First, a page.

resisting with out violence explained

 

Resisting with or without violence usually occurs when a law enforcement officer decides to conduct a criminal investigation. In fact, most people do not realize that a resisting charge was added until later on in the criminal justice process. The reason is that the most minimal of actions that an officer perceives to be an obstruction to his investigation usually results in the additional charge of resisting without violence, which is a first degree misdemeanor. Examples of Resisting without Violence are fleeing from an officer or arguing with an officer during the course of his criminal investigation or arrest. However, if the officer subjectively believes that you got physical when he attempted to conduct an investigation or make an arrest, often times a charge of Resisting with Violence is added. Resisting with Violence is a third degree felony, punishable by up to five (5) years in Florida State Prison.


If you or a loved one has been arrested for a charge of resisting with or without violence, call Mary Beth Corn today for professional legal advice.


843.02 Resisting officer without violence to his or her person.--


Whoever shall resist, obstruct, or oppose any officer as defined in s. 943.10(1), (2), (3), (6), (7), (8), or (9); member of the Parole Commission or any administrative aide or supervisor employed by the commission; county probation officer; parole and probation supervisor; personnel or representative of the Department of Law Enforcement; or other person legally authorized to execute process in the execution of legal process or in the lawful execution of any legal duty, without offering or doing violence to the person of the officer, shall be guilty of a misdemeanor of the first degree, punishable as provided in s. 775.082 or s. 775.083.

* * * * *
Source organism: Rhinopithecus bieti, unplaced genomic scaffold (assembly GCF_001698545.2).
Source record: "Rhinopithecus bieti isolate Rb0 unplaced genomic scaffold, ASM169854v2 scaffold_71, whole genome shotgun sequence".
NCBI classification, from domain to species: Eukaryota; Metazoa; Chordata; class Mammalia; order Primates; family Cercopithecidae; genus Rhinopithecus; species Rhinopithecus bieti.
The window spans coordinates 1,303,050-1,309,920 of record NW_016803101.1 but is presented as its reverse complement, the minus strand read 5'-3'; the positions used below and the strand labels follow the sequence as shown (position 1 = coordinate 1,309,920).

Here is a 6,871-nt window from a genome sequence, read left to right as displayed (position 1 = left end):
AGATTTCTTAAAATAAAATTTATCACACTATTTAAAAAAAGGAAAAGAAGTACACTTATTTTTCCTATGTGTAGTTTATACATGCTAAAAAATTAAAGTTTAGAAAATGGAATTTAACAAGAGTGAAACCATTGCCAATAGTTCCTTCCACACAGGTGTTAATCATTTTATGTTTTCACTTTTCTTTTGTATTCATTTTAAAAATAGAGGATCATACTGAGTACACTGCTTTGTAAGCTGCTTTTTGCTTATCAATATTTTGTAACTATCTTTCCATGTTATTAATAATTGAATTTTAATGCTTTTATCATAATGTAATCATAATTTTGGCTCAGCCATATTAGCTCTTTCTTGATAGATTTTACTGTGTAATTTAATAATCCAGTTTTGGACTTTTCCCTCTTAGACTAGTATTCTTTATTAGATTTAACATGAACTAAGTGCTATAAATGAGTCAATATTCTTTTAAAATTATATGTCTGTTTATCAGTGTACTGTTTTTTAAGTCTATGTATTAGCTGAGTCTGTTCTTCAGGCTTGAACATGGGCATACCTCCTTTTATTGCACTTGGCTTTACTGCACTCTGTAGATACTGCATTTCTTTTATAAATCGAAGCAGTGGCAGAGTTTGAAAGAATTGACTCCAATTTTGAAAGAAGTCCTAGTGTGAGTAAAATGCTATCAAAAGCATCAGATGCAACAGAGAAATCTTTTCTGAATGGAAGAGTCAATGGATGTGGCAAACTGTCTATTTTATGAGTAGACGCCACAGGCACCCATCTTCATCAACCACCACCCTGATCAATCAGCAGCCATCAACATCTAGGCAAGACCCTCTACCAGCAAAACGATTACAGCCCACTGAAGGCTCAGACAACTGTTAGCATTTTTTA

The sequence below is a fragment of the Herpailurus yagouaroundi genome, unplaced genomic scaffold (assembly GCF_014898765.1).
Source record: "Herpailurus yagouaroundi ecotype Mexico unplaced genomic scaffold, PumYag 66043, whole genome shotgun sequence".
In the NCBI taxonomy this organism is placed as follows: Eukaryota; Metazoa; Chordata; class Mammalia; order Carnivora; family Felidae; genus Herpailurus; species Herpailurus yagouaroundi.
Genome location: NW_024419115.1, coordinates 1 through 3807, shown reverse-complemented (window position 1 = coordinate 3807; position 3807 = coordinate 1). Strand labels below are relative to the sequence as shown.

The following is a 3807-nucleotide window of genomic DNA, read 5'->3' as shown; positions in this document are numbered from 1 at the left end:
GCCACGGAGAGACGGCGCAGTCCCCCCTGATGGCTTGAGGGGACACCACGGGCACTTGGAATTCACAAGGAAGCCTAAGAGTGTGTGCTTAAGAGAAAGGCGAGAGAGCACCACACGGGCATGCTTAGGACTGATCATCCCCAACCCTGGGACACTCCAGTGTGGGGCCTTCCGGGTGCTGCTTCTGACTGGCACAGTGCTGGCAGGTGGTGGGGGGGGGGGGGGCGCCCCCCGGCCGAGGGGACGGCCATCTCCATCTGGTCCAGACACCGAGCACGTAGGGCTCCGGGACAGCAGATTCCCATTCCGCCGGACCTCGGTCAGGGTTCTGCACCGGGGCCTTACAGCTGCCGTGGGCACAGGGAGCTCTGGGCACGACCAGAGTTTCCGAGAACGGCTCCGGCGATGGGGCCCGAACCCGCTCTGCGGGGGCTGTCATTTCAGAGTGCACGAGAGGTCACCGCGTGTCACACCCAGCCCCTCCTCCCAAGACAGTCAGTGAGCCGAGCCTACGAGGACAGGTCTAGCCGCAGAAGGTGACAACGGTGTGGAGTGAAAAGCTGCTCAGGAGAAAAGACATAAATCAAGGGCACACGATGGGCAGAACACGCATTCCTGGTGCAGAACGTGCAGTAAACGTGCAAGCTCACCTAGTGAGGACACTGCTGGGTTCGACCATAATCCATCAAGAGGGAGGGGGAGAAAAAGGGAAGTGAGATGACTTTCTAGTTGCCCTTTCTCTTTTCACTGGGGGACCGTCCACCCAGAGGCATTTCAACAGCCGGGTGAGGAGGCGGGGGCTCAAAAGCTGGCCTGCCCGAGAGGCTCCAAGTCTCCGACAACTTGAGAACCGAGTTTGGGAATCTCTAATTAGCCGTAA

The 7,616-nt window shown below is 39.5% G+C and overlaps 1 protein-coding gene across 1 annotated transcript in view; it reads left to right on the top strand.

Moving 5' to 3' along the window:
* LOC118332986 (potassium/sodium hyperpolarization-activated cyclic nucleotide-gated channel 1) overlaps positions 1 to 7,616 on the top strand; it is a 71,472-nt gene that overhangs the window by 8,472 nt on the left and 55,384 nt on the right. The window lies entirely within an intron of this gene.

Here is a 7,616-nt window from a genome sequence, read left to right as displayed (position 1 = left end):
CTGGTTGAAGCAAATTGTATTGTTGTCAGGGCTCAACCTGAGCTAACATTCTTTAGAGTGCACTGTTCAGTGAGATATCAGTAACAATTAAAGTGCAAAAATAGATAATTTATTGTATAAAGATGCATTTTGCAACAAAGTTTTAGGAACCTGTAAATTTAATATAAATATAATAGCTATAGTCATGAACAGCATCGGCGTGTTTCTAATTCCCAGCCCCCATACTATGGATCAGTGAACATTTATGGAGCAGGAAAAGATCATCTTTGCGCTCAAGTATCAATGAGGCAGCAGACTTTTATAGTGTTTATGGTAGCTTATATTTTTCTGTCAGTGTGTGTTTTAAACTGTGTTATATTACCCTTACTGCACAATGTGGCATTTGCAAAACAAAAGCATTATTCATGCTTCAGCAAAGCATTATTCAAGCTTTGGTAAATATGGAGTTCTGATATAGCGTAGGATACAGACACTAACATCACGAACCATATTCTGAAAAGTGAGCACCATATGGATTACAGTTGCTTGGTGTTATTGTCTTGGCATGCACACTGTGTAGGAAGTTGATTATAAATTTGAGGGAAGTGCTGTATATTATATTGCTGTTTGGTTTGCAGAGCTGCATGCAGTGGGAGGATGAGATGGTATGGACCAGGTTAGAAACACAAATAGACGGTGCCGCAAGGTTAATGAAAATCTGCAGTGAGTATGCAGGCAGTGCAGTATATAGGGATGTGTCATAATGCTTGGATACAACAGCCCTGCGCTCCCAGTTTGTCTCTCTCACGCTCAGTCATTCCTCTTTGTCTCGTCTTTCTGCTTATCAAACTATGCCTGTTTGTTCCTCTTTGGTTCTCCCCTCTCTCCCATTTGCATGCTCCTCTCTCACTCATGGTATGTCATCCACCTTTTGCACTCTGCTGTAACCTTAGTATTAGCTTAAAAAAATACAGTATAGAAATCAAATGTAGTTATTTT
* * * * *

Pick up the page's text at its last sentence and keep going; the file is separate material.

843.01 Resisting officer with violence to his or her person.--


Whoever knowingly and willfully resists, obstructs, or opposes any officer as defined in s. 943.10(1), (2), (3), (6), (7), (8), or (9); member of the Parole Commission or any administrative aide or supervisor employed by the commission; parole and probation supervisor; county probation officer; personnel or representative of the Department of Law Enforcement; or other person legally authorized to execute process in the execution of legal process or in the lawful execution of any legal duty, by offering or doing violence to the person of such officer or legally authorized person, is guilty of a felony of the third degree, punishable as provided in s. 775.082, s. 775.083, or s. 775.084.


If you are in need of an attorney with resisting arrest without violence experience, contact www.marybethcorn.com for a free consulation today.

 

The material on this page represents general legal advice. Since the law is continually changing, some of the provisions contained here may be out of date. It is always best to consult a criminal defense attorney about your legal rights and responsibilities regarding your particular case.